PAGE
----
Almost half of Scotland's motorists have had their vehicles damaged by potholes over the last two years.
The country topped a UK league table for pothole damage, compiled by the AA.
The motoring organisation branded the state of the UK's roads a "national embarrassment", as it revealed that the number of pothole-related insurance claims had more than doubled in just a year.
A campaign by the Evening Times to improve the state of the roads in and around Glasgow has been running since 2009.
Glasgow City Council this month announced it is to spend £36 million over the next two years to deal with the problem.
The AA surveyed more than 22,000 AA members around the UK, of which 1957 were in Scotland.
It found that 44% of drivers in Scotland said damaged road surfaces had caused them problems in the last two years.
Scotland was followed by the north-west and north-east of England, where about 35% of motorists said they had experienced pothole trouble.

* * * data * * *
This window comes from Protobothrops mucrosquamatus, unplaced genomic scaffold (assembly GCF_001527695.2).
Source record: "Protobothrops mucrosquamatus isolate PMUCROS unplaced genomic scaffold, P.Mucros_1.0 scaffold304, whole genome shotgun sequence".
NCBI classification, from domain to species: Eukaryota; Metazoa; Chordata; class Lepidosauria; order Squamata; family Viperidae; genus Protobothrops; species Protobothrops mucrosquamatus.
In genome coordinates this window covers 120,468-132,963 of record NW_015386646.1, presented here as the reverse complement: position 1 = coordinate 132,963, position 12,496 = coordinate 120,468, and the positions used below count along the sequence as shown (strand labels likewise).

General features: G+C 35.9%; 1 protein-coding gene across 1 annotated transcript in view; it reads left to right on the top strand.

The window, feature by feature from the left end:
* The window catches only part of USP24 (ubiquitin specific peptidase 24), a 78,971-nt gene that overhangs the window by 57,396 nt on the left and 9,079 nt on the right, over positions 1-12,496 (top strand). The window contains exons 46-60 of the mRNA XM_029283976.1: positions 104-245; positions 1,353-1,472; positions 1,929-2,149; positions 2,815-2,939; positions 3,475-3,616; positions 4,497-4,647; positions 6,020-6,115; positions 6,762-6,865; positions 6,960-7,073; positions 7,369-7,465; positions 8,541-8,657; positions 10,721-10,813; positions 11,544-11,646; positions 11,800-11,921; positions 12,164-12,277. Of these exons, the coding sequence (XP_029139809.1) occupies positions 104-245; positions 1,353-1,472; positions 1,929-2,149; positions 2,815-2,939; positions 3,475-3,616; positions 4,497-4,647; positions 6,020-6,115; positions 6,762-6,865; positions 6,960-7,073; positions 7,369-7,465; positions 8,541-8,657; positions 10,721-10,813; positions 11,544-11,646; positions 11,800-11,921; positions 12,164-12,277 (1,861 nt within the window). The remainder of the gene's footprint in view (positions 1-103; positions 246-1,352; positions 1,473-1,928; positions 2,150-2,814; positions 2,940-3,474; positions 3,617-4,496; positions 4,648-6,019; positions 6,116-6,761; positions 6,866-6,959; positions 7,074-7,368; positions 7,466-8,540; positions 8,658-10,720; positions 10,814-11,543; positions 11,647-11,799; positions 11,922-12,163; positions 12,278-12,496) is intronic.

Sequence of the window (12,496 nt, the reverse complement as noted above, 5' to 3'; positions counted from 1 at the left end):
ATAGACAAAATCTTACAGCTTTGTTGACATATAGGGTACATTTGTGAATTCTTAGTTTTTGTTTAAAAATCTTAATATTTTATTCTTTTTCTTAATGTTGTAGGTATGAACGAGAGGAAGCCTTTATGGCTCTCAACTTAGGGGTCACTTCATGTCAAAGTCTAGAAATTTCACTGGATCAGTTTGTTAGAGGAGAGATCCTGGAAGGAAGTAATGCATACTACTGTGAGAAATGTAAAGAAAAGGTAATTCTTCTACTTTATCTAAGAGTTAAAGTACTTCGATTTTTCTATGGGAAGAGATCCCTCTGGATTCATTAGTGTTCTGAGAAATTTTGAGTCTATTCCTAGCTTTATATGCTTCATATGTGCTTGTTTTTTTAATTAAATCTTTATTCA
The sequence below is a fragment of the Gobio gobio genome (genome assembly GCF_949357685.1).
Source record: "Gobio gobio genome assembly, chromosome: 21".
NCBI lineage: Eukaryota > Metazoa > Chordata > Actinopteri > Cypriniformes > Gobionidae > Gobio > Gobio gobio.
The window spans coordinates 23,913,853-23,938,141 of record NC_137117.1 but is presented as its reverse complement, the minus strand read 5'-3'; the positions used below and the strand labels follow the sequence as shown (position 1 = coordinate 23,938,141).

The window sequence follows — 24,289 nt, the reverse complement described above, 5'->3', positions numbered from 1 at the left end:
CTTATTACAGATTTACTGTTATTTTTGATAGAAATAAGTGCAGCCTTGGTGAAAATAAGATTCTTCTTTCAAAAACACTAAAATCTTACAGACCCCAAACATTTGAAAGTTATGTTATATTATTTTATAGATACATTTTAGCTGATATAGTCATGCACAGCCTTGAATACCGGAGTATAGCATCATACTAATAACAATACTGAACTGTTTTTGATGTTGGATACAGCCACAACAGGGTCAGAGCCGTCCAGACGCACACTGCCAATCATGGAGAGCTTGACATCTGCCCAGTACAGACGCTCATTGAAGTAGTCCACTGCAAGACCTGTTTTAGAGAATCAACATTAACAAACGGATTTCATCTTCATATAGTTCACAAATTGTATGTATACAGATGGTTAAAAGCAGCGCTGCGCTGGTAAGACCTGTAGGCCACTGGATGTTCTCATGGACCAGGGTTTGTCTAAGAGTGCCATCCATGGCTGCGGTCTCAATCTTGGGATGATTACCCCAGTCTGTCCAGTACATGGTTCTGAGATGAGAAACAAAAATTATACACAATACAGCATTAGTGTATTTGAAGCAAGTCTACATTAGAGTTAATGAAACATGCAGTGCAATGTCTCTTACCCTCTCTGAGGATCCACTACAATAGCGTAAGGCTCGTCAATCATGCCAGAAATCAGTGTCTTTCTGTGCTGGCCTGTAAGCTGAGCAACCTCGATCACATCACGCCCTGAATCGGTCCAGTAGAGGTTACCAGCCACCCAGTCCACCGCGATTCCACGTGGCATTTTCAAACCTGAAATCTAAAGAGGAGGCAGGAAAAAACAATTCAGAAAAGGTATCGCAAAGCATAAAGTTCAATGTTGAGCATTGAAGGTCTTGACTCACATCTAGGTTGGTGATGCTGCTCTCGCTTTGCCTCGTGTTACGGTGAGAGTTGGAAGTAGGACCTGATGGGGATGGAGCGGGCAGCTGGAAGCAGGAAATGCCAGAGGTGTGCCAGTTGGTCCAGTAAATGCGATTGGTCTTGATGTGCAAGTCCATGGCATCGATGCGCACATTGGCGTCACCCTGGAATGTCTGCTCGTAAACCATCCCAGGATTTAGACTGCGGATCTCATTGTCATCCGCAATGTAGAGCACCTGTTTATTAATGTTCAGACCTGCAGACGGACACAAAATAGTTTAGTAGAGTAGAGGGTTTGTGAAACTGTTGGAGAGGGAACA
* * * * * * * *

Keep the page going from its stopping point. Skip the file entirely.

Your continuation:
Tyres and wheels bore the brunt of the damage, with 16% of respondents in Scotland reporting damaged tyres and 8% sustaining damage to both tyre and wheel.
Thirteen per cent had their tracking knocked out of alignment as well as damage to the wheel and tyre.
Five people said the incident resulted in them crashing into anther vehicle or object.
AA patrolman Andy Smith said: "It's no surprise that drivers in Scotland have taken the biggest pothole hit but AA patrols report that as soon as you get off the main road in many rural areas, it's like being on an Alpine mountain pass – you're often in first gear traversing huge craters.
"If you see one up ahead, slow down and try to avoid swerving round it as you risk having a more serious accident.
"Regularly check your tyre pressures and look for any bulges, nicks or unusual tyre wear, which could spell pothole trouble.
"If in any doubt, get them checked at a garage or tyre specialist."
AA president Edmund King said: "The fact that close to half of our members in Scotland have had their car damaged by potholes is a damning indictment of the state of our roads – they're a national embarrassment.
"More broadly it doesn't reflect well on the standing of our nation in the eyes of tourists and foreign investors.
"A decent road infrastructure must be a minimum requirement for a progressive 21st century country."
The AA/Populus survey was conducted online between January 21 and 25.